On several occasions in past years I have suffered from pain in my shoulders or my hands. Two years back, when I had a painful wrist that kept me from work for several weeks, I found a book titled The Divided Mind: The Epidemic of Mindbody Disorders, written by Dr. John E. Sarno, who presently practices medicine at New York University Medical Center. He describes what he has called Tension Myositis Syndrome (TMS), or pain caused by emotional stress.
Following the recommendations in his book, my wrist pain disappeared then, and I could resume working. Thanks to Sarno’s theories, many people have been cured from muscular pains in their backs, arms and legs.
Since January of this year I have been plagued with pain in my left hand and my thumb. At times my thumb can be very stiff and snaps as I flex it. It is a condition called Stenosing Tenosynovitis, commonly known as “trigger finger.” Two times I went to a hand doctor and she gave me a cortisone shot and suggested that if the pain came back I should have surgery.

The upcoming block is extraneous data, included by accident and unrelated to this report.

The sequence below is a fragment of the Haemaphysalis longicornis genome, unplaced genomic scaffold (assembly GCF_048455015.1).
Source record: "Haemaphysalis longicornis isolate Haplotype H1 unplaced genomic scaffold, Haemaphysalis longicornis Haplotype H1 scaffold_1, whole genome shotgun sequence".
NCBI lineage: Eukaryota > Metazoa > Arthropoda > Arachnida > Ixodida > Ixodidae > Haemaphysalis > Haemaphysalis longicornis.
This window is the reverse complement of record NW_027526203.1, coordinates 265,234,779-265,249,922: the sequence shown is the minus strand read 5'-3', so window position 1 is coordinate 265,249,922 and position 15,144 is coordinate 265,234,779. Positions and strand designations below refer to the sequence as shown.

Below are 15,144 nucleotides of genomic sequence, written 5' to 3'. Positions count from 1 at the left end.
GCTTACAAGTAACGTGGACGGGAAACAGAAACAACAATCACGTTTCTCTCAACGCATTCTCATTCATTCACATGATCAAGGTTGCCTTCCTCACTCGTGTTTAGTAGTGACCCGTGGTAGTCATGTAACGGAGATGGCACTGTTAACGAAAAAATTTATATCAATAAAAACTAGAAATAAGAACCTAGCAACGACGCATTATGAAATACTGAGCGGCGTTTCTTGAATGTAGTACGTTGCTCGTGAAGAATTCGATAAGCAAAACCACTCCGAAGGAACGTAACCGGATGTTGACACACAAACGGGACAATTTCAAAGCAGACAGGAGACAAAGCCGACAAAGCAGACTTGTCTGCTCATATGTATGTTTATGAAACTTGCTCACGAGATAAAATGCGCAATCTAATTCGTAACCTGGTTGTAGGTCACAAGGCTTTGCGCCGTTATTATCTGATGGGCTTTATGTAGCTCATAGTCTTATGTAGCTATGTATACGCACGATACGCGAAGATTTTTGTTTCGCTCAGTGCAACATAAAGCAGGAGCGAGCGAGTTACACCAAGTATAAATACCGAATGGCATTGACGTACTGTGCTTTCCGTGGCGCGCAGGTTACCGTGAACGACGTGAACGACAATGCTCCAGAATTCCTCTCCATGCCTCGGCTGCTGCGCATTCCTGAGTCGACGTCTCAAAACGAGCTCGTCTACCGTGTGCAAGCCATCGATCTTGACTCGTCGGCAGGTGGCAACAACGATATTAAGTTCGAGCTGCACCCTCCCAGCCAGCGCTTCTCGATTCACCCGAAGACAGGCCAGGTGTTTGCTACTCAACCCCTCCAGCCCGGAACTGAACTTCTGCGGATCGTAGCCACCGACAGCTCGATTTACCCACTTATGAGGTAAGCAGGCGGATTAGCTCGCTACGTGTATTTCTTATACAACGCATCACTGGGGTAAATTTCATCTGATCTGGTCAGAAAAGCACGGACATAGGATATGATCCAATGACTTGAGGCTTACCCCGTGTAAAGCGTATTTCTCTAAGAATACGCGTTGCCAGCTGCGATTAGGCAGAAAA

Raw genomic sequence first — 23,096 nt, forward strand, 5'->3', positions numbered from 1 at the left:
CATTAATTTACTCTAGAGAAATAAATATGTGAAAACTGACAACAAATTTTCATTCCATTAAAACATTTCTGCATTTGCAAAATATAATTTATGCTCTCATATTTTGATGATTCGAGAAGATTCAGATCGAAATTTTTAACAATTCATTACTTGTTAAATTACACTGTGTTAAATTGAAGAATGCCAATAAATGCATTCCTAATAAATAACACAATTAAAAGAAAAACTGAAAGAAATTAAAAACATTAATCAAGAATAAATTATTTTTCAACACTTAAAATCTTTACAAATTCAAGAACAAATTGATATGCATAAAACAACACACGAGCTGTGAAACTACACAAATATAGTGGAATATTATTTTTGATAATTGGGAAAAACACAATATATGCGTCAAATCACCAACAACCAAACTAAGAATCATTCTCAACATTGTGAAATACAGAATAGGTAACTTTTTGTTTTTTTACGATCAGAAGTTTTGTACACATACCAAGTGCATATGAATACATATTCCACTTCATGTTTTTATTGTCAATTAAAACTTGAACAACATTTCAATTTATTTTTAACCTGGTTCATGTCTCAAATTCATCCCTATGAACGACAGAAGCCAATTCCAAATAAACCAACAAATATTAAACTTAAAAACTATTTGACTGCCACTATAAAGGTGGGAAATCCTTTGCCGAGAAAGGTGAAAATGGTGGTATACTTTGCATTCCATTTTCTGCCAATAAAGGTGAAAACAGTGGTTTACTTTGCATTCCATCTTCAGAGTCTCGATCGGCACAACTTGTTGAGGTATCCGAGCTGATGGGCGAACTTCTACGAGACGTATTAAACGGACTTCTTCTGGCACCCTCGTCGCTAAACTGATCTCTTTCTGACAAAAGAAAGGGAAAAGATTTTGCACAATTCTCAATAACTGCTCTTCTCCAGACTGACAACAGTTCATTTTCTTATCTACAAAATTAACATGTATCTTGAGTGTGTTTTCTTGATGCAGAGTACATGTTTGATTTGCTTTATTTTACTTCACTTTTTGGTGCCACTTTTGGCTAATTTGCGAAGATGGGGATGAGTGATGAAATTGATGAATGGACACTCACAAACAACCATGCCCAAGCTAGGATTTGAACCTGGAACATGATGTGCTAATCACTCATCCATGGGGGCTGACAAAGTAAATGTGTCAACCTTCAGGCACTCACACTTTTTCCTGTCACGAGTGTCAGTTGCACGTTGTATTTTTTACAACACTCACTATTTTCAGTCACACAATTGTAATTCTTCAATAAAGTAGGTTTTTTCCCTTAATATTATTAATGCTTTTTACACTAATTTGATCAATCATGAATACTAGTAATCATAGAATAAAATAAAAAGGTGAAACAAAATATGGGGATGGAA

In September, the pain returned and since then it had been worsening to the point that I was terrified of using the computer at all. I was seriously concerned for my financial future, let alone pursuing origami or any other activity that require the use of my hands. But the prospect of having a surgery, with dubious results, was not a route I wanted to consider.
I was holding out to follow Sarno’s advice, perhaps due to the unconscious desire that the pain can be resolved with a magic pill or cortisone shot. A couple of weeks ago I began to reread “The Divided Mind” and decided to pay attention again. Today I am not completely free of pain, but I feel well enough to type this entry to my blogs. Yesterday I was finally able to work a full day at the computer. I am confident that Sarno’s approach is the path to my full recovery.
“If it happens, it is required”.
I’m feeling hopeful. I’m learning to decipher the messages from my hands.